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Facebook is Working to Keep its Systems Operating, Seeing Lower Ad Spend Amid COVID-19 Lockdowns



With billions of people on virtual lockdown in their homes, it’ll come as no surprise that Facebook is seeing a massive increase in activity within its apps.

But even so, the actual numbers are significant – according to Facebook, over the last few weeks, it’s seen:

  • Total messaging increases of more than 50%, across both WhatsApp and Messenger
  • An increase of 70% in Messenger group video calls, and more than double the regular demand for video calls in WhatsApp
  • Overall U.S. traffic from Facebook to other websites has increased by more than 50% week-on-week

​​On one hand, this is positive news for The Social Network, boosting its all-important engagement stats. But Facebook has also noted that the increased traffic has put increased strain on its network, and that it’s now working hard to keep its systems running amidst unprecedented demand.

As per Facebook:

“During this emergency, we’re doing everything we can to keep our apps fast, stable and reliable. Our services were built to withstand spikes during events such as the Olympics or on New Year’s Eve. However, those happen infrequently, and we have plenty of time to prepare for them. The usage growth from COVID-19 is unprecedented across the industry, and we are experiencing new records in usage almost every day.”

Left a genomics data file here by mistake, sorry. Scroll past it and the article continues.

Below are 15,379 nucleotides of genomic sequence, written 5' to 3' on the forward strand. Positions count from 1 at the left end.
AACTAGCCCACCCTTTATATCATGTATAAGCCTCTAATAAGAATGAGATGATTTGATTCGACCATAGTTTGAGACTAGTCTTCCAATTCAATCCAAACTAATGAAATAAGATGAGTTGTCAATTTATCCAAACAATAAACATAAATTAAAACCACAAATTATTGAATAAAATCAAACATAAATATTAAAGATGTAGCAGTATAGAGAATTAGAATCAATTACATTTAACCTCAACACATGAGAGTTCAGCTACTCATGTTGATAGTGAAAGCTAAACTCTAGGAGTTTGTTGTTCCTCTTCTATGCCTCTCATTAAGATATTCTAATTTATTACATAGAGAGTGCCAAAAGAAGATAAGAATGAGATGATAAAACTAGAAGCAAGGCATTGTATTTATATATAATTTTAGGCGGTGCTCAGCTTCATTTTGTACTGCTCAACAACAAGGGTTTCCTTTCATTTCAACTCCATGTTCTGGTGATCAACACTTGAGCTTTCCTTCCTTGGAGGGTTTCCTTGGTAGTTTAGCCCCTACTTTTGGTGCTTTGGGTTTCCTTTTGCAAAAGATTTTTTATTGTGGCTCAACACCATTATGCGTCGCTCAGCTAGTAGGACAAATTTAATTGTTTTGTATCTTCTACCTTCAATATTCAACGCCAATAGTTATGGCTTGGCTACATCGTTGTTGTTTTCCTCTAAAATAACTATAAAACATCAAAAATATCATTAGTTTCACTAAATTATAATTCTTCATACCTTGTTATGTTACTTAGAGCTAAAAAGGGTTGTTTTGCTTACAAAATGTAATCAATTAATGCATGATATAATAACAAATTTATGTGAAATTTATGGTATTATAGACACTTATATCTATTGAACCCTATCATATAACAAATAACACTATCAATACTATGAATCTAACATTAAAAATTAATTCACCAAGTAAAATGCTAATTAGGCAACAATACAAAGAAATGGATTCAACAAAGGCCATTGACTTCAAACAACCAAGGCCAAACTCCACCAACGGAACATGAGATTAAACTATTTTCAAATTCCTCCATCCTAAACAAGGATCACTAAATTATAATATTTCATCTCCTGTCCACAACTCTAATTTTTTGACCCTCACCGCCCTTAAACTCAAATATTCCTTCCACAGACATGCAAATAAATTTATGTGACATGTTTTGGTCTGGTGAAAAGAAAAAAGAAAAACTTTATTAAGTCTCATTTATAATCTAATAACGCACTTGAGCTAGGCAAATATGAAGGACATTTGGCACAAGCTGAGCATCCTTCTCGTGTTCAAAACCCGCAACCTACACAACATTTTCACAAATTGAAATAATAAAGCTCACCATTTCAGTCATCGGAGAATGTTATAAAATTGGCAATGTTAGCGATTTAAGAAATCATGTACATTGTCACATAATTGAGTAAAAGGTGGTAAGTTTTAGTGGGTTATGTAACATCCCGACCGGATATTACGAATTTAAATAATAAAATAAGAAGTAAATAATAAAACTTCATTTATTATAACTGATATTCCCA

Facebook also notes that staffing shifts, required as a result of COVID-19 lockdowns, have reduced its capacity to respond to issues related to traffic increases.

“We are working to keep our apps running smoothly, while also prioritizing features such as our COVID-19 Information Center on Facebook as well as the World Health Organization’s Health Alert on WhatsApp. We’re monitoring usage patterns carefully, making our systems more efficient, and adding capacity as required.”

In other words, you may experience some issues with Facebook’s apps at some stage.

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CEO Mark Zuckerberg noted the same during his press call last week;


“We’re trying to make sure that we can stay in front of this challenge. Right now, this isn’t a massive outbreak in every country around the world, but if it gets there, then we really need to make sure we’re on top of this from an infrastructure perspective and make sure that we can continue to provide the level of service that people need in a time like this.”

As it works to maintain system uptime, and cater to rising demand, Facebook has also made changes to its service in order to reduce overall network loads, and avoid overloading local bandwidth. Late last week, Facebook joined YouTube in reducing the quality of its video streams from HD to SD by default, a setting which, Facebook says, is now in place in “certain regions”.